It was whilst I was at the top, just before making my descent I noticed the cafe at the bottom was open. With my belly rumbling I hastily made my way down and took a seat in the cafe. The menu was full of classics like tagliatele ragu and paninis, the staff were exceptionally friendly but the food itself was a little bland. I’m sure there are better places to eat but I wasn’t exactly inundated with open restaurants. I did get a nice biscuit at the end though, the cafe double as a patisserie and had some delicious sweet treats so I decided to take one for the road.

The precise name of the biscuit was ‘Occhio di Bue’ and I kept seeing this all over Italy and I had to have one! They are as delicious as they look on the outside and it’s definitely something I wish was more popular back home!

I looked up what time the bus back to Poggibonsi was and realised I was right on time to catch the 15:01, with a few minutes to spare too. I found myself a narrow street that led the way, and one I hadn’t yet been down, like all the streets in this sweet own, every nook and cranny was worth photographing. Upon leaving the street I could see the bus stop, then the bus approaching, I looked at the time and saw I had 3 minutes until it left, but I ran anyway, just incase. Low and behold, the bus zipped off when I was moments from it, 2 minutes early.

I checked the next time of the bus and I had 40 minutes to kill. There are definitely worse places I could find myself stranded but unfortunately I chose the wrong shoes to wear for a day of walking. My ankle boots had rubbed all around my calf as the shoes were slightly too big, my calves were red raw and I was already hobbling (the running for the bus didn’t help), but I soldiered on (where’s my medal?) and decided to enjoy one last view of the countryside before sitting at the bus stop early and waiting.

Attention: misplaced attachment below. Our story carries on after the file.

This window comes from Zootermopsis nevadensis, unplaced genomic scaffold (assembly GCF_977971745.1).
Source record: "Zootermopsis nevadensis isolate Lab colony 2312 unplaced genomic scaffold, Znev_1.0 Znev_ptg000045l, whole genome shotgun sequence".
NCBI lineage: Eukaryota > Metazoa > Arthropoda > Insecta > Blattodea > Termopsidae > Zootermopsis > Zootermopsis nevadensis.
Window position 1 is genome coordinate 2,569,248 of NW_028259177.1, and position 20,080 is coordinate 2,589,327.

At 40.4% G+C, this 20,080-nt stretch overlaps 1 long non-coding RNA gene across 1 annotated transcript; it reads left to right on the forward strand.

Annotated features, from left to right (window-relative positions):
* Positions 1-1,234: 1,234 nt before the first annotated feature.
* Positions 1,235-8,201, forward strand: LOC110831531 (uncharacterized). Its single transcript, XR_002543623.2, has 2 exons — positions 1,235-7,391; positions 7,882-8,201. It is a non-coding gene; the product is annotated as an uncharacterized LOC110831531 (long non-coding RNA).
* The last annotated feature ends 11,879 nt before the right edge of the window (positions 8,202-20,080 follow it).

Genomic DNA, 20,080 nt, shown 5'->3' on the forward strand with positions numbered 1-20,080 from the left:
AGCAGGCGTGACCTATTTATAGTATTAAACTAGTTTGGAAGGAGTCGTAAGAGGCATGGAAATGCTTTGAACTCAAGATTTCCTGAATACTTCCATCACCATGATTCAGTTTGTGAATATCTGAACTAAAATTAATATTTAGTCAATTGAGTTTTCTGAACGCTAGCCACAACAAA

The next bus arrived without a drama and dropped me off at the station just in time for my train back to Siena. On arrival into Siena I wanted to get the bus back rather than a taxi (I would rather spend that money on food), but quite simply could not find the bus station despite a nice Italian lady giving me good directions. So I headed into a nearby shopping mall, bought some ankle socks to alleviate the pain in my calves and decided to walk back to the Air Bnb.

Bad choice, whilst the socks helped for approximately 5 minutes, they then kept slipping down, so I waddled my way home, put my feet up, and ate a bag of skittles for my dinner. Did I ever mention to never ask me for restaurant recommendations? I am fussy and have a very bland palette, I love to snack, I love sandwiches, I’m really not one for sit down meals unless I’m with a friend. However, if you want to ask me where to find the best cookie in a city, I’m sure I could tell you!

* My Air Bnb in Siena can be found here

Useful links

Train bookings in Europe: Trainline

Car hire: RentalCars

Hotel bookings:

Airport transfers: Kiwi taxis

Book trips and attractions: Getyourguide

Holiday home rentals: Vrbo